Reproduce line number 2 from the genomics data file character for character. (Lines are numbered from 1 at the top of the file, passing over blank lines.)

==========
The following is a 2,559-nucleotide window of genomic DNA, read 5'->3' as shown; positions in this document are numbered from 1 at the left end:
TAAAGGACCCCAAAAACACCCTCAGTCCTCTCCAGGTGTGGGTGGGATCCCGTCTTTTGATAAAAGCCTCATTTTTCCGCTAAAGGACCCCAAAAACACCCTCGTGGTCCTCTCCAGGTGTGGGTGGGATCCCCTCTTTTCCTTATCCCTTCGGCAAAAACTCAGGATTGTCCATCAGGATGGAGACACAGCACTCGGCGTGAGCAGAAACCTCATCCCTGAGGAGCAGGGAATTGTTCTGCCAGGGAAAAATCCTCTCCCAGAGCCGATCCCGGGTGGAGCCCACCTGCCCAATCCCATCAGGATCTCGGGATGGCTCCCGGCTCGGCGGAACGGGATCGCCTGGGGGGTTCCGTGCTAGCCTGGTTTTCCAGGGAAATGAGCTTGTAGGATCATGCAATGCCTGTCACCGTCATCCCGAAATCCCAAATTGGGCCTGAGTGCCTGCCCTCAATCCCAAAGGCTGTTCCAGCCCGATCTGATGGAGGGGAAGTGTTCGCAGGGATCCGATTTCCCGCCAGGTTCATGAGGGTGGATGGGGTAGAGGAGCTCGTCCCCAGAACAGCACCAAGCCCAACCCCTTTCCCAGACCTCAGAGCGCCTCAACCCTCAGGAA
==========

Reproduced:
TAAAGGACCCCAAAAACACCCTCAGTCCTCTCCAGGTGTGGGTGGGATCCCGTCTTTTGATAAAAGCCTCATTTTTCCGCTAAAGGACCCCAAAAACACCCTCGTGGTCCTCTCCAGGTGTGGGTGGGATCCCCTCTTTTCCTTATCCCTTCGGCAAAAACTCAGGATTGTCCATCAGGATGGAGACACAGCACTCGGCGTGAGCAGAAACCTCATCCCTGAGGAGCAGGGAATTGTTCTGCCAGGGAAAAATCCTCTCCCAGAGCCGATCCCGGGTGGAGCCCACCTGCCCAATCCCATCAGGATCTCGGGATGGCTCCCGGCTCGGCGGAACGGGATCGCCTGGGGGGTTCCGTGCTAGCCTGGTTTTCCAGGGAAATGAGCTTGTAGGATCATGCAATGCCTGTCACCGTCATCCCGAAATCCCAAATTGGGCCTGAGTGCCTGCCCTCAATCCCAAAGGCTGTTCCAGCCCGATCTGATGGAGGGGAAGTGTTCGCAGGGATCCGATTTCCCGCCAGGTTCATGAGGGTGGATGGGGTAGAGGAGCTCGTCCCCAGAACAGCACCAAGCCCAACCCCTTTCCCAGACCTCAGAGCGCCTCAACCCTCAGGAA